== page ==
Eoin: Yeah, I'm getting more and more, I'm warming more and more to the idea of container image deployments for Lambda, because they're showing a lot of benefits, and one of the huge benefits there is that you've got 10 gigabytes to include all of your layers and dependencies and everything else. So everything we've talked about so far has been about zip packaged functions. When you have standard zip packaged functions, you have the option of using the built-in or the custom runtimes, and in the case of the built-in runtimes, it's completely managed by AWS, and they are responsible for keeping it up to date and secure, and this is one of the big benefits of Lambda in general, and one of the reasons why people don't like custom runtimes, they don't like container image deployments, is because you'll sacrifice that if you go with one of those.
With container images, you don't have the provided built-in runtimes like you do with zip packaged functions. Instead, AWS maintains and provides base images that you can use to build your container image that you deploy for your function, and these are available for all of the provided runtimes that you already mentioned. The shared responsibility model here is going to be different, though, because although AWS is providing these base images, they are not going to be automatically updated without you having to redeploy your function.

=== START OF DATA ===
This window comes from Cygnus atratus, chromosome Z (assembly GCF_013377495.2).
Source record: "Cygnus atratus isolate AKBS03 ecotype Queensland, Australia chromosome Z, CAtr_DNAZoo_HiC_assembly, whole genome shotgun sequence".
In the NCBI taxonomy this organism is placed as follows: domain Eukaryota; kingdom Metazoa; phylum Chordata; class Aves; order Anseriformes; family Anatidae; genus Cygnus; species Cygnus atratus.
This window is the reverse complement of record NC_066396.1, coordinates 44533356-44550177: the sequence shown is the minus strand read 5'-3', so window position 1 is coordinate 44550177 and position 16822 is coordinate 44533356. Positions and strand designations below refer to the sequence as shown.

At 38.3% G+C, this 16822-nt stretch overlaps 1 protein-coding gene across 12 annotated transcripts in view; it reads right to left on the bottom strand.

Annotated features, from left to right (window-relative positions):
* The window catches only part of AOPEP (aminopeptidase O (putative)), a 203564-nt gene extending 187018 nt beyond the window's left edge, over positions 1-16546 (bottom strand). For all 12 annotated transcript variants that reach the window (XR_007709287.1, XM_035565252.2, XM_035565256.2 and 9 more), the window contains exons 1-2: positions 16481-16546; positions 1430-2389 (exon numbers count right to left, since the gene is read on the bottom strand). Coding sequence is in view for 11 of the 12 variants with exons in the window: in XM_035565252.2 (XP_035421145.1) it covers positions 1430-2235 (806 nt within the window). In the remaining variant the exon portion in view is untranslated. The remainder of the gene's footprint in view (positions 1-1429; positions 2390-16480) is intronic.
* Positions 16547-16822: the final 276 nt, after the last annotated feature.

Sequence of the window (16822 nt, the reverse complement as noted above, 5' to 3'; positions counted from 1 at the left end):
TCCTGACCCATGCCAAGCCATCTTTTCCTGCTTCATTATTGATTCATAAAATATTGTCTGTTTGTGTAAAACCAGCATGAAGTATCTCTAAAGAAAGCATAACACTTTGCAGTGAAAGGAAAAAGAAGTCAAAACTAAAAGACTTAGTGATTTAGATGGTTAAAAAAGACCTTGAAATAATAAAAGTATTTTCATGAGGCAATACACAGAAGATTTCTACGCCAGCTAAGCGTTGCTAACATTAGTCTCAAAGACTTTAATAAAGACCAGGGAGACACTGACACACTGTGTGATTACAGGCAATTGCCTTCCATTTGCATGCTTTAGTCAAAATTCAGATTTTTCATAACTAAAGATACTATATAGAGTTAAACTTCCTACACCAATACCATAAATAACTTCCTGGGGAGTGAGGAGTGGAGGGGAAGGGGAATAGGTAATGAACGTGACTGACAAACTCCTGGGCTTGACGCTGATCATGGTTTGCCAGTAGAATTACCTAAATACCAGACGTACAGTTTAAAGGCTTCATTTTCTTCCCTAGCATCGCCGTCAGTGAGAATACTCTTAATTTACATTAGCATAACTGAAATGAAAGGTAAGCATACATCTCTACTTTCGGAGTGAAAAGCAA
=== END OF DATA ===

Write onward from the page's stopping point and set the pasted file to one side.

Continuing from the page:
You will need to continuously build and deploy against the latest build image in order to stay secure and up to date. You also have the option of going with a completely custom approach with container image deployments, so it's similar to zip packaged functions, where you're using the very same Lambda runtime interface client that could communicate with this runtime API, and you just add that client to your container image.
So you have a choice with the container image build. You either start with one of the base images, and you add your subsequent layers, or you can start with your own image. If you've got some machine learning image, for example, you need all of its base components, then you just add the runtime interface client and the entry point and everything at the end. So if you're using Lambda container image deployment to take advantage of existing images you have and you don't, and you just want to use them with Lambda, it's possible that you'll just start with your own base image and add that runtime interface client, even if you don't have any need otherwise for a special custom runtime.